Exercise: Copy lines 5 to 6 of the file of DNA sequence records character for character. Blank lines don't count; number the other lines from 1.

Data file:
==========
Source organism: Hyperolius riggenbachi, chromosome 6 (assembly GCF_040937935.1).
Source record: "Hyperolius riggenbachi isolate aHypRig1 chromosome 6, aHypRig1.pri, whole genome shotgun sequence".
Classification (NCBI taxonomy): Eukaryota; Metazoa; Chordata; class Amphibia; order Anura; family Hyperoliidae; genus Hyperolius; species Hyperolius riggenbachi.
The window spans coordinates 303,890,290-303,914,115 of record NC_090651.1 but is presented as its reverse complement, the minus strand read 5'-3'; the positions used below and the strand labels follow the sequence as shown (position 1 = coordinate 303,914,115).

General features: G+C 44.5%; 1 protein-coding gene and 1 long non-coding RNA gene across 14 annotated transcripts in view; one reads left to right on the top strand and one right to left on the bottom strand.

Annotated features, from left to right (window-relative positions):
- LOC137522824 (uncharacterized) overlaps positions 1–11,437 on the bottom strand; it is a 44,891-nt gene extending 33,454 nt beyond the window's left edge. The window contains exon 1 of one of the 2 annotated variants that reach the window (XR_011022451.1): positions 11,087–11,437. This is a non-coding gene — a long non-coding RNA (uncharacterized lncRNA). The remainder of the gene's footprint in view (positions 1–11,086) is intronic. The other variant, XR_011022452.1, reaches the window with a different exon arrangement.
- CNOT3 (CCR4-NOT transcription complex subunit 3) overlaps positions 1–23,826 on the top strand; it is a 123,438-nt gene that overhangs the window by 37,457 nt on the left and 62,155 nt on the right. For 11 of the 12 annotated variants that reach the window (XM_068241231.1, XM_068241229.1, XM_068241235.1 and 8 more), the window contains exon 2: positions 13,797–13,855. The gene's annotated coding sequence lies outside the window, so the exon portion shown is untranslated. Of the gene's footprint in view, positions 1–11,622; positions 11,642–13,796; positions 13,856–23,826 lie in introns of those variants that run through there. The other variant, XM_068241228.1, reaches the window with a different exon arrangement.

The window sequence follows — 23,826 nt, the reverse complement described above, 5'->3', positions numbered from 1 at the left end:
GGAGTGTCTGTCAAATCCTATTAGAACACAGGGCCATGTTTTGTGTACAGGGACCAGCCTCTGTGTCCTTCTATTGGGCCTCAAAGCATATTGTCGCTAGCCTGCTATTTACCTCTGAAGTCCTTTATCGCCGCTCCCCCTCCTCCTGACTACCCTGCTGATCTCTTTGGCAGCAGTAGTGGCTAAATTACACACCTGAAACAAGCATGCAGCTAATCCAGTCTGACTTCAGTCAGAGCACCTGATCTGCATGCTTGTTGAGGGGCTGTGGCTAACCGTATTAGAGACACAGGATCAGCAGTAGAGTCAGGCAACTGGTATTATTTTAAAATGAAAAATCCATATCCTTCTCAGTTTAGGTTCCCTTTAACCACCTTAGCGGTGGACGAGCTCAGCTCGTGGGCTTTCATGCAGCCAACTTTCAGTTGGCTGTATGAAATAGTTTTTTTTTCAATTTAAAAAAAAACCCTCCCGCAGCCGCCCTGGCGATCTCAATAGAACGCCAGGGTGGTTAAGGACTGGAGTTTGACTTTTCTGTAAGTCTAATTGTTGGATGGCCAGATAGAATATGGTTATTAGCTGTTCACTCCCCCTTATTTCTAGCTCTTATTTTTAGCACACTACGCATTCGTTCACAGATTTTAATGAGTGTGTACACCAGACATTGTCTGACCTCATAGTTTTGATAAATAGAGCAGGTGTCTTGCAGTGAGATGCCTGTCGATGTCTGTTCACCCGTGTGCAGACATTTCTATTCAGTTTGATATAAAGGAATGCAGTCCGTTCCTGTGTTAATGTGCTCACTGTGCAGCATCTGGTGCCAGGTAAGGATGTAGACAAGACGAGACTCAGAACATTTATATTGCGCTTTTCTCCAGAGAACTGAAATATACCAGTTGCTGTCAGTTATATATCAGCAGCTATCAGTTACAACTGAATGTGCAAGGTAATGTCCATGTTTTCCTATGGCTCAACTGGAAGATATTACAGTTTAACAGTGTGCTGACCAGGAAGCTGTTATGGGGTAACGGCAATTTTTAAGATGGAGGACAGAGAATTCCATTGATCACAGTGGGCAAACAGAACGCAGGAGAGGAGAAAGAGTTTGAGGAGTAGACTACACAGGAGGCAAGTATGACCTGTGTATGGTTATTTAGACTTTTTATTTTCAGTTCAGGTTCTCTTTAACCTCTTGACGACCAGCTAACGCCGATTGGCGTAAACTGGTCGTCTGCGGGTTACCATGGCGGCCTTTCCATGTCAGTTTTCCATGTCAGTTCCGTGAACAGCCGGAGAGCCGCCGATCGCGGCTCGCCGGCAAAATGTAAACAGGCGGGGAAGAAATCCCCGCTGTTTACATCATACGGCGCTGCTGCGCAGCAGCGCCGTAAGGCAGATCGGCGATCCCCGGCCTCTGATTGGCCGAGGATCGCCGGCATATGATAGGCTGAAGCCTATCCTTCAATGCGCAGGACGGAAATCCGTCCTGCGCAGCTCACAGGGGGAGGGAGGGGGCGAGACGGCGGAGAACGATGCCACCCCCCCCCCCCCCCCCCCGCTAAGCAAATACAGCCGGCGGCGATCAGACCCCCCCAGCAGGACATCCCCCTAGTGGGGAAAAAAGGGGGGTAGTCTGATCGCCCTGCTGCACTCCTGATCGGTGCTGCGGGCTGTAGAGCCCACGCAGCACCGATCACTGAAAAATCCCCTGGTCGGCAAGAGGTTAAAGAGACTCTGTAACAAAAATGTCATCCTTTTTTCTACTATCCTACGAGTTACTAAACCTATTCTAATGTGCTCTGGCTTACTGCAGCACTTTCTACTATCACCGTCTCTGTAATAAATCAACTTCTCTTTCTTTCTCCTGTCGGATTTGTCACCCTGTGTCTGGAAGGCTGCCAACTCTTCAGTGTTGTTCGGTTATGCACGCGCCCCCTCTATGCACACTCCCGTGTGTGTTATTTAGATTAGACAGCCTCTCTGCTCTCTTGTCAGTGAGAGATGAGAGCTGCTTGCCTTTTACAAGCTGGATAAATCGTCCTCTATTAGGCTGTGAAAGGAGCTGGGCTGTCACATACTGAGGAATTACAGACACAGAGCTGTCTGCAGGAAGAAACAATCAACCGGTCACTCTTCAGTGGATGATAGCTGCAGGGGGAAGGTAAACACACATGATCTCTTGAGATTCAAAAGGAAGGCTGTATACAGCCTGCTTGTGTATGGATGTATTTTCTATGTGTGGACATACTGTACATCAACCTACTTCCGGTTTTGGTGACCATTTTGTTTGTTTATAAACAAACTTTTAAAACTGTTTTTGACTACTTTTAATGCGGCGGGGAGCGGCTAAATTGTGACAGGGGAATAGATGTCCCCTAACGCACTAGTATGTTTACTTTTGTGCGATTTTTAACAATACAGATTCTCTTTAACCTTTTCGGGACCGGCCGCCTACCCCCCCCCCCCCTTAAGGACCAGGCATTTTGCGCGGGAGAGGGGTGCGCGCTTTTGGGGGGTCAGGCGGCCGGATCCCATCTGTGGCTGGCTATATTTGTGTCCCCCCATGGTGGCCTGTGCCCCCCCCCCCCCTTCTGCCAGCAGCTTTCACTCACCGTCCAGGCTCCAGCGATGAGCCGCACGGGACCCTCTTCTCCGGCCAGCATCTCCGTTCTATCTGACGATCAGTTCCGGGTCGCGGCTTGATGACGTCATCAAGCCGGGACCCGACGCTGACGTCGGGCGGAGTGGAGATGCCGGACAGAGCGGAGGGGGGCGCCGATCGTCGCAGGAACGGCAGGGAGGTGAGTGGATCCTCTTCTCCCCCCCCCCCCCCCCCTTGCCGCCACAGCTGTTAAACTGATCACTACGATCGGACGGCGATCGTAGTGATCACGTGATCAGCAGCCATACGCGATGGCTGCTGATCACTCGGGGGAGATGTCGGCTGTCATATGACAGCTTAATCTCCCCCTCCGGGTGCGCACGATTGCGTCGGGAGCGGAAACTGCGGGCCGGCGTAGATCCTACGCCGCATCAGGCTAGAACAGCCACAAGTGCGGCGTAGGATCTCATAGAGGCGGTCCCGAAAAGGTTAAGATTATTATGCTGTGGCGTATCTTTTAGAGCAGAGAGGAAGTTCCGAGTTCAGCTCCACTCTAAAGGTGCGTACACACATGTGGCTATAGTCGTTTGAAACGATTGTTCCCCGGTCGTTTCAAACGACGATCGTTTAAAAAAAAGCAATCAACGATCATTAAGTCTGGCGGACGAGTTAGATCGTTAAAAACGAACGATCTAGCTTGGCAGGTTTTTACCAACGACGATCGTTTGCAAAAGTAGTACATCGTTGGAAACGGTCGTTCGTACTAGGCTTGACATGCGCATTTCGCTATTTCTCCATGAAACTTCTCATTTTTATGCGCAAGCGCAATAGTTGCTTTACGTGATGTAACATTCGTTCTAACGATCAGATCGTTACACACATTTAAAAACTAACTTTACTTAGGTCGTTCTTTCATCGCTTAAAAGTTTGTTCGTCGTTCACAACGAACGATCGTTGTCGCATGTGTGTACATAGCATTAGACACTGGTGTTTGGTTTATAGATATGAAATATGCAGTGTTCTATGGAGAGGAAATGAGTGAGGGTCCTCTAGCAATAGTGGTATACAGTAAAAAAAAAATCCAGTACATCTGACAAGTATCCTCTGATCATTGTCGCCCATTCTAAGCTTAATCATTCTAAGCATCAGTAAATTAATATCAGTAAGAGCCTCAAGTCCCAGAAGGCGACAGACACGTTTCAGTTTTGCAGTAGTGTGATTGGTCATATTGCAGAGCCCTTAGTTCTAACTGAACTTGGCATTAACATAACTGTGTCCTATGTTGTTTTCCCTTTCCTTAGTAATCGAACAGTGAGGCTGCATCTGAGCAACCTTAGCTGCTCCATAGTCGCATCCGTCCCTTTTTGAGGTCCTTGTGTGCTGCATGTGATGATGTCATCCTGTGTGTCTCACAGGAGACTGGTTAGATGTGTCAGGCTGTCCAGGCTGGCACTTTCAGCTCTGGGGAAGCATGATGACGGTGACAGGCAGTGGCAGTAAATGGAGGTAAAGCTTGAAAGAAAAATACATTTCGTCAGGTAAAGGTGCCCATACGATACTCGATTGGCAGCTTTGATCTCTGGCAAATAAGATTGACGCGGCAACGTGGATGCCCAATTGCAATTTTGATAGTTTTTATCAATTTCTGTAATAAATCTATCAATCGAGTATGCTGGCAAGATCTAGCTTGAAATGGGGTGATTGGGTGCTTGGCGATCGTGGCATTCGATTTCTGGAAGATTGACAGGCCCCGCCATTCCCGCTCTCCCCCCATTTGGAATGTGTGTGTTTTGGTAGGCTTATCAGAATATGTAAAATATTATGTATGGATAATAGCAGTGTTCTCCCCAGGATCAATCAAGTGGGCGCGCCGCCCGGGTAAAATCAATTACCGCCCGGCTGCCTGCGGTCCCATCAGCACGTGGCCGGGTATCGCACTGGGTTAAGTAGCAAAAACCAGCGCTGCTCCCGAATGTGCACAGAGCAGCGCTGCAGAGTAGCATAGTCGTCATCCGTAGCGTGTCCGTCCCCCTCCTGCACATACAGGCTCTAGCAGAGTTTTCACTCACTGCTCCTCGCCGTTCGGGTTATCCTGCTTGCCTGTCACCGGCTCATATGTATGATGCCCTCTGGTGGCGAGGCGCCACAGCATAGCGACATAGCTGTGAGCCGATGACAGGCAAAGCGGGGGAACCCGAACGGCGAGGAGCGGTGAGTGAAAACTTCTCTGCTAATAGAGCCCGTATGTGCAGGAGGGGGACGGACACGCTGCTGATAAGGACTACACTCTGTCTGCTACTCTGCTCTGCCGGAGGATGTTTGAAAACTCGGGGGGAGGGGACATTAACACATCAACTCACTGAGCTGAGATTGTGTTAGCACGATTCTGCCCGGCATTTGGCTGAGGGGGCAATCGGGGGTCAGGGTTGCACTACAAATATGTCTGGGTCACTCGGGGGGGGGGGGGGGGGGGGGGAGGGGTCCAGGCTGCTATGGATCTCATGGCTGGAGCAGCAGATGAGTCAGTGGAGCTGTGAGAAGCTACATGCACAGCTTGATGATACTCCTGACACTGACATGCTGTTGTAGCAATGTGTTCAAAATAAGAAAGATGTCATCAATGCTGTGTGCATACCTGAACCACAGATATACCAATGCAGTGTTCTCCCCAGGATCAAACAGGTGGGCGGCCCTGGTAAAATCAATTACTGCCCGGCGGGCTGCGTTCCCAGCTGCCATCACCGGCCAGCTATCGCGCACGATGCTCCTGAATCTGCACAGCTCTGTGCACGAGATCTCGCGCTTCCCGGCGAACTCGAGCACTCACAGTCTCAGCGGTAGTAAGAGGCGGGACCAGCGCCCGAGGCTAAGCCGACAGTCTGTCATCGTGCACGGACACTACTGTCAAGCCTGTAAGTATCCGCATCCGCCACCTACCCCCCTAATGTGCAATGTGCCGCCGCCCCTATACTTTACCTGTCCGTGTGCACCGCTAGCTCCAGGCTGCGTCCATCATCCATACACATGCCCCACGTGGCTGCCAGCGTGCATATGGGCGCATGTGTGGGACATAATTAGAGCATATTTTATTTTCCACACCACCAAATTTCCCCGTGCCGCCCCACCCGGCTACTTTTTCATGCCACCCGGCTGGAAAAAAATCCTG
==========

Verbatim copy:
General features: G+C 44.5%; 1 protein-coding gene and 1 long non-coding RNA gene across 14 annotated transcripts in view; one reads left to right on the top strand and one right to left on the bottom strand.

Annotated features, from left to right (window-relative positions):